World War II was an inevitable conflict, a war not of choice but of necessity. In that respect, it differs from Iraq, the quintessential war of discretion. This doesn't mean the "good war" was a desirable war with a preordained outcome. Atkinson provides a useful corrective to self-congratulatory histories of the Stephen Ambrose variety, which imply that we were victorious because of our innate superiority in courage, character, imagination and initiative. If readers come away from An Army at Dawn with nothing else, they will come away with a sense of the arbitrariness of war, the extent to which it can be a roll of the dice -- and not to be undertaken lightly.

That's certainly the case in Iraq, where war's arbitrary nature, a consequence of the "fog" that always surrounds it, has been on display from the beginning, highlighted perhaps by Donald Rumsfeld's memorable "stuff happens" remark during the looting of Baghdad.

Stuff certainly does happen, not least civilian deaths, which now total between 30,000 (if you accept President Bush's cavalier low-ball estimate) and 100,000 (if you prefer the Johns Hopkins School of Public Health figure), many of them due to intentional terrorist bombings but many more to inadvertent collateral damage from US air strikes, artillery bombardments and infantry actions.

Murphy's Law is also operating in Iraq with respect to American troop deaths, most of which have resulted from an occupation that, according to war planners, was not supposed to be necessary. But then, nothing much has gone according to plan since the invasion. There have been no hidden WMDs, no substantial oil revenues, no welcoming native Iraqis, no effective local security forces, no surrendering insurgents and no military answers to troop-killing IEDs (improvised explosive devices) or suicide bombers.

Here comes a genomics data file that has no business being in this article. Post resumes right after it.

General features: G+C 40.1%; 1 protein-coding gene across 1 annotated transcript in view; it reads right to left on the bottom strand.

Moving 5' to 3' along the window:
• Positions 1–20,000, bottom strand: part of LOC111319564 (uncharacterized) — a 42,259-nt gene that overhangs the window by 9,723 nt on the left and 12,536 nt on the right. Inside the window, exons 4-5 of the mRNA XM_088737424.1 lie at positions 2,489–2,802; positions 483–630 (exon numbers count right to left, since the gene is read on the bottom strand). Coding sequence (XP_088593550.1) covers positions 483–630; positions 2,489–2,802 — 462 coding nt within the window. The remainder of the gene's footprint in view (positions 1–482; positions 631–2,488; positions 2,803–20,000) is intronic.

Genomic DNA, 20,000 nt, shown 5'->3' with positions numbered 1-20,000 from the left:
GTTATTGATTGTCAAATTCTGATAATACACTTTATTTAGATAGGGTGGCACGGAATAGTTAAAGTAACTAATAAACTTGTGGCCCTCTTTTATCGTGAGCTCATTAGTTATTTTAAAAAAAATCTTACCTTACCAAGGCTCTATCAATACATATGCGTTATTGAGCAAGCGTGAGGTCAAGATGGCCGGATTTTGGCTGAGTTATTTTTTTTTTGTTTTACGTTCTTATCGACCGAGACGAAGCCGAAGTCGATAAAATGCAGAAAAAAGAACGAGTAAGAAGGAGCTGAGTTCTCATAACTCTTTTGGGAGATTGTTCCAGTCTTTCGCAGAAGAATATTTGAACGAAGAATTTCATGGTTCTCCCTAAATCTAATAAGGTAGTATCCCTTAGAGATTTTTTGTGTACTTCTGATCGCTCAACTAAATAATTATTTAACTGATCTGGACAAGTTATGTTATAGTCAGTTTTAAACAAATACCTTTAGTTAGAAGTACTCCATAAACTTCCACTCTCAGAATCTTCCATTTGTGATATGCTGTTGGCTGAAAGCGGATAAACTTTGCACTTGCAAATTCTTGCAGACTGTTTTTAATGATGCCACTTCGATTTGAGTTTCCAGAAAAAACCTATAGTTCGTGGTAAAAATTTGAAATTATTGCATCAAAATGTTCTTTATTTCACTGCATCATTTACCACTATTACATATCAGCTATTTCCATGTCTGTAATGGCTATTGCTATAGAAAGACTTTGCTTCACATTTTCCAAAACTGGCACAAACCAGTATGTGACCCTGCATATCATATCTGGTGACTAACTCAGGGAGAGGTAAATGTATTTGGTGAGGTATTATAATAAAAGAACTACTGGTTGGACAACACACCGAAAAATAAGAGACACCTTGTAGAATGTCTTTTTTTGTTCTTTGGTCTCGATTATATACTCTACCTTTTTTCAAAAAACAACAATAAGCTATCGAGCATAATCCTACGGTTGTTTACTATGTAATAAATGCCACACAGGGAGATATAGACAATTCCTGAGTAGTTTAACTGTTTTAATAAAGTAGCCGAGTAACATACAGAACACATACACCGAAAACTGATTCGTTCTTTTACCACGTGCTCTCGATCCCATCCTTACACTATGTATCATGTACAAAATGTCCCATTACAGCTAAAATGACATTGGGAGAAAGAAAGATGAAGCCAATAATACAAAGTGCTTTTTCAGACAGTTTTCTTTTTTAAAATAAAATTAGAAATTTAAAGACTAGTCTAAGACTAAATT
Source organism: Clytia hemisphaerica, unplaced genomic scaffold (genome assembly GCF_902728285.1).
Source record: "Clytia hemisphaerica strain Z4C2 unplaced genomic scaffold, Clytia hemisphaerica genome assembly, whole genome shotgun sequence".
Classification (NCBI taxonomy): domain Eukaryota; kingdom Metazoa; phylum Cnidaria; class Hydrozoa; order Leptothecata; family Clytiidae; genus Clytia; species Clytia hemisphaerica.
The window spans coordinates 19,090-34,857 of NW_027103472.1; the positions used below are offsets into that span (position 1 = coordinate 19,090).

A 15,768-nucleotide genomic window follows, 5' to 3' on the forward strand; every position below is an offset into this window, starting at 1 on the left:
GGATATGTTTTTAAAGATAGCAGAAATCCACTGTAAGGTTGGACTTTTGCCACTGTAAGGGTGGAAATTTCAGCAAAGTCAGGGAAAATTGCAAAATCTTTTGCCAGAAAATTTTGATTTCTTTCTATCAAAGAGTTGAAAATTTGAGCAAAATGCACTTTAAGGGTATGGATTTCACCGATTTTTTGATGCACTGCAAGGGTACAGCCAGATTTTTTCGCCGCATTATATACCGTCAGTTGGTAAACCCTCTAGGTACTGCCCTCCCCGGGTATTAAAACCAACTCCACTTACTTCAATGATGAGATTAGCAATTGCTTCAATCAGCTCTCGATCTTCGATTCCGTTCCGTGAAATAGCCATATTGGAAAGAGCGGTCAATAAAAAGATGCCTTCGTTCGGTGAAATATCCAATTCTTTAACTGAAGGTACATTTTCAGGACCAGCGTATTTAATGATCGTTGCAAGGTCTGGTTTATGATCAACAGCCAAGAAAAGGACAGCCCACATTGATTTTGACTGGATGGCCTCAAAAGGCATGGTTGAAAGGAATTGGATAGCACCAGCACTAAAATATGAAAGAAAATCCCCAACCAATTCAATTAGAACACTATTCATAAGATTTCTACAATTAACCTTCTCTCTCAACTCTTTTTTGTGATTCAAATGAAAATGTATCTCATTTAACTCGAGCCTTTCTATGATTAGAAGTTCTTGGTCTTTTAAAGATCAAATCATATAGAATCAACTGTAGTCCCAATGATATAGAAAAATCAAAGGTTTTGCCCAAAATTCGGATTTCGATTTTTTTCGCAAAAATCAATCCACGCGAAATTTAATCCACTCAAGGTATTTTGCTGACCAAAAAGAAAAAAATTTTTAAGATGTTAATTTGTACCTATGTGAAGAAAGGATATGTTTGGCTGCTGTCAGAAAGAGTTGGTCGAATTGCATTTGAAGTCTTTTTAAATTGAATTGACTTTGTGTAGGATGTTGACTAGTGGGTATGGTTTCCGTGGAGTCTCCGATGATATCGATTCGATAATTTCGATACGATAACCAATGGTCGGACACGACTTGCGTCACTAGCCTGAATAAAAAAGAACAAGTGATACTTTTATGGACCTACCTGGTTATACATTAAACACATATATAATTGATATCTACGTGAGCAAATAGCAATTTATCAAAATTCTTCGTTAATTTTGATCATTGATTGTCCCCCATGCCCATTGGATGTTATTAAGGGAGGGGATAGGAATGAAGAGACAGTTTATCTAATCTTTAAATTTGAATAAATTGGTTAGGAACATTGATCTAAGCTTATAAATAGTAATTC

There has also been no spontaneous flowering of democracy, elections notwithstanding. But none of this was foreseen by the war hawks, blinded from the start by foolish arrogance and misplaced optimism. As Rick Atkinson shows, the unforeseen always happens in war, and that's why war, where avoidable, should always be avoided.

Now, the war-hawk line has become oddly defensive: Regardless of the reasons for invading, we're there and can't leave without dire consequences, chief among them being that withdrawal equals defeat and defeat, in turn, equals a victory for international terrorism and loss of the entire region. The old domino theory once more raises its ugly head. As the late, great antiwar warrior Eugene McCarthy would have reminded us, the same thing was said about Vietnam a generation ago: Withdrawal would lead to catastrophe. It didn't happen; the main consequence of withdrawal was embarrassment for those in power.

The truth is we remain in Iraq largely because the administration has invested so much in the enterprise psychologically; the president has made it the raison d'être of his term in office. Withdrawal would be a personal defeat for him, a catastrophe not for the country or the world, but for his place in history.

In short, George W. Bush has become hostage to his Iraq policy, and the nation is held hostage with him. It was the wrong war, in the wrong place, at the wrong time. In Lincoln's prophetic words, "We must disenthrall ourselves, and then we shall save our country."

Wayne O'Leary is a writer in Orono, Maine.

From The Progressive Populist, Feb. 15, 2006